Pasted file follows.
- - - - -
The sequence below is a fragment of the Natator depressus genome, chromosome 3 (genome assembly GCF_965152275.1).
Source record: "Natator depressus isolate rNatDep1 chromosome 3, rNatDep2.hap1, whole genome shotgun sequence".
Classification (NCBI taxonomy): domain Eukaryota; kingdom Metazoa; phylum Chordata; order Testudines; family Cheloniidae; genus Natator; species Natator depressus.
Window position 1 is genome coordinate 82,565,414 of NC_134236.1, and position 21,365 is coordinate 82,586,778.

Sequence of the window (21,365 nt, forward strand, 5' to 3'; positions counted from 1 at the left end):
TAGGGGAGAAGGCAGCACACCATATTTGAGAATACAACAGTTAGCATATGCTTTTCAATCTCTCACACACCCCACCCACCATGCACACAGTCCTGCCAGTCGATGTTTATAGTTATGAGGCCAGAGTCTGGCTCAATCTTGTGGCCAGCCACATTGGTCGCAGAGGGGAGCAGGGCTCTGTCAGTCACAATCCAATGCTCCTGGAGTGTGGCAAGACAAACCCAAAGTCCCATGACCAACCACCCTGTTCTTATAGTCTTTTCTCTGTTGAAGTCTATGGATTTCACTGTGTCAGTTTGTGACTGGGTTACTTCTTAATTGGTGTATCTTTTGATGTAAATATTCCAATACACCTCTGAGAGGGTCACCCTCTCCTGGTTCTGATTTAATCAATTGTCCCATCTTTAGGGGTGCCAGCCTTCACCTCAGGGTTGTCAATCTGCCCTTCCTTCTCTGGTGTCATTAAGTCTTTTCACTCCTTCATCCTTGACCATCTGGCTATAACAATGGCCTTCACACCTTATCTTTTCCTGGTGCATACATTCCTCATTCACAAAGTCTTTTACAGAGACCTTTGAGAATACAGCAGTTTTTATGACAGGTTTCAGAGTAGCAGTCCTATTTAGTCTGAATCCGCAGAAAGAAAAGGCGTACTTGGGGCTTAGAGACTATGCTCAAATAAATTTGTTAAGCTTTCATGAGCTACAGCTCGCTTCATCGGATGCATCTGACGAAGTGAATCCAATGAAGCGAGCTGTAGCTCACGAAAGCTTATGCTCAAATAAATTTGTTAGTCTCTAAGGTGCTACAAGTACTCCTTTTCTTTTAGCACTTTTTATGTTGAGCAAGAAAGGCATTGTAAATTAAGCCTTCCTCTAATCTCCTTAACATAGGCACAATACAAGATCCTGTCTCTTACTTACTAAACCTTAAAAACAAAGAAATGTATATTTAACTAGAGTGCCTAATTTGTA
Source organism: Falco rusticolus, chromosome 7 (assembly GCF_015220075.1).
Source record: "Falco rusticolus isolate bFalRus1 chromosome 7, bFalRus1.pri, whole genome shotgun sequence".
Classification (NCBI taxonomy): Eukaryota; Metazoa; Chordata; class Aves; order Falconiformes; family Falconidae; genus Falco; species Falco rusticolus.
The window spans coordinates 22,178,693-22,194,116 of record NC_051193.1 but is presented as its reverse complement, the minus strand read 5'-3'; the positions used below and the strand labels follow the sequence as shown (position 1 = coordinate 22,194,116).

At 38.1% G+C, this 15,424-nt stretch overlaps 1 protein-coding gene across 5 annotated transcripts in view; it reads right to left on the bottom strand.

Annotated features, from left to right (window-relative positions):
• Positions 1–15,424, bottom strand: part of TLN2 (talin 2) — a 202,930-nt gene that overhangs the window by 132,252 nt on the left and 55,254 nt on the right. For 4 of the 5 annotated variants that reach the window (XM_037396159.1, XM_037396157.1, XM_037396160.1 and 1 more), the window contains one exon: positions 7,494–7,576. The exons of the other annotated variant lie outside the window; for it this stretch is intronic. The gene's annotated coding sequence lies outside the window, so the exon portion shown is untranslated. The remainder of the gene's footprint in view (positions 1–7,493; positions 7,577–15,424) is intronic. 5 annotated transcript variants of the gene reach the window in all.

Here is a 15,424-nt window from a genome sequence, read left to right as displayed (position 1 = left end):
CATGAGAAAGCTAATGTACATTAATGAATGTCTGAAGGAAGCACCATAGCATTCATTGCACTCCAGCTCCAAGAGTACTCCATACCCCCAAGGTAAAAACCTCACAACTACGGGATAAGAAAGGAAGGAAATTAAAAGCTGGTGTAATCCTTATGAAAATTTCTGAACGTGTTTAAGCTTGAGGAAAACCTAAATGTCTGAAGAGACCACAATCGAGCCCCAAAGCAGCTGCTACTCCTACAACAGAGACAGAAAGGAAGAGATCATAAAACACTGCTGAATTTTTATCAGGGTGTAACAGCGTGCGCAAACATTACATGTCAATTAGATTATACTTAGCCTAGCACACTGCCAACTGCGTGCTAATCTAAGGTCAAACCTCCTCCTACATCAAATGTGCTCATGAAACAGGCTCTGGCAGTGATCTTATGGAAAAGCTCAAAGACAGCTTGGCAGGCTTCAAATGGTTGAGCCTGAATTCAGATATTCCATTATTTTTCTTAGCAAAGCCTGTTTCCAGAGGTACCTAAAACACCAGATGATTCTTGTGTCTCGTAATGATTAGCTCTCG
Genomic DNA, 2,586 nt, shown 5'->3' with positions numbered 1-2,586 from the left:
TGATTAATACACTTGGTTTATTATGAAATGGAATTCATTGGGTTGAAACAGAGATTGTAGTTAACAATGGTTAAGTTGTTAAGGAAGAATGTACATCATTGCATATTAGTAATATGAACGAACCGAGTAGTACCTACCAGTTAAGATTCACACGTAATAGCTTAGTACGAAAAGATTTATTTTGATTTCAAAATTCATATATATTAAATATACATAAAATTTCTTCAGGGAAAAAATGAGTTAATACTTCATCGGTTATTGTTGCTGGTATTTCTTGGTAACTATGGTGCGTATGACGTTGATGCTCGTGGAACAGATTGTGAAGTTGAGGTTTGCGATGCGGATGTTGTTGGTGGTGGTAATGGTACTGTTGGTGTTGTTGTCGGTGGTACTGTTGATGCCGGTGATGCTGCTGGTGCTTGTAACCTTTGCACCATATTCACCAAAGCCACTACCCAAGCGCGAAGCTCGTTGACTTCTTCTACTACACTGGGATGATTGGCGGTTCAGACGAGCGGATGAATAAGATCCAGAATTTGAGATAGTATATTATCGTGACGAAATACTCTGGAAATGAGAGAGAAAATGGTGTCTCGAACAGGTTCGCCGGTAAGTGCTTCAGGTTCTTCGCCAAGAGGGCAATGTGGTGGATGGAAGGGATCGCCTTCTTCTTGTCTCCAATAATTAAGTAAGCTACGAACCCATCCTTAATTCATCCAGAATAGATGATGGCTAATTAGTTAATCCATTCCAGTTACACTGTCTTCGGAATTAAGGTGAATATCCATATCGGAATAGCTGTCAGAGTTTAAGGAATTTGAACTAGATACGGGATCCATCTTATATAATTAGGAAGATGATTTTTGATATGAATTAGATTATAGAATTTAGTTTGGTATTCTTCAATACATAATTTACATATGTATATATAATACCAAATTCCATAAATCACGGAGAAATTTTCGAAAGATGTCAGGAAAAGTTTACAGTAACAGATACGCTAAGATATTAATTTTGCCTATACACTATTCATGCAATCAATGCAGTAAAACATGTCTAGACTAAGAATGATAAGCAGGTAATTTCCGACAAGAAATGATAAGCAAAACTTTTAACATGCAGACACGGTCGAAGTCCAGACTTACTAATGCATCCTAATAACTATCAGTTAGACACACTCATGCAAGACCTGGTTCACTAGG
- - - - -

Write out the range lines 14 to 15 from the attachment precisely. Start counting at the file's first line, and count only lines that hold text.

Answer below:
Here is a 15,424-nt window from a genome sequence, read left to right as displayed (position 1 = left end):
CATGAGAAAGCTAATGTACATTAATGAATGTCTGAAGGAAGCACCATAGCATTCATTGCACTCCAGCTCCAAGAGTACTCCATACCCCCAAGGTAAAAACCTCACAACTACGGGATAAGAAAGGAAGGAAATTAAAAGCTGGTGTAATCCTTATGAAAATTTCTGAACGTGTTTAAGCTTGAGGAAAACCTAAATGTCTGAAGAGACCACAATCGAGCCCCAAAGCAGCTGCTACTCCTACAACAGAGACAGAAAGGAAGAGATCATAAAACACTGCTGAATTTTTATCAGGGTGTAACAGCGTGCGCAAACATTACATGTCAATTAGATTATACTTAGCCTAGCACACTGCCAACTGCGTGCTAATCTAAGGTCAAACCTCCTCCTACATCAAATGTGCTCATGAAACAGGCTCTGGCAGTGATCTTATGGAAAAGCTCAAAGACAGCTTGGCAGGCTTCAAATGGTTGAGCCTGAATTCAGATATTCCATTATTTTTCTTAGCAAAGCCTGTTTCCAGAGGTACCTAAAACACCAGATGATTCTTGTGTCTCGTAATGATTAGCTCTCG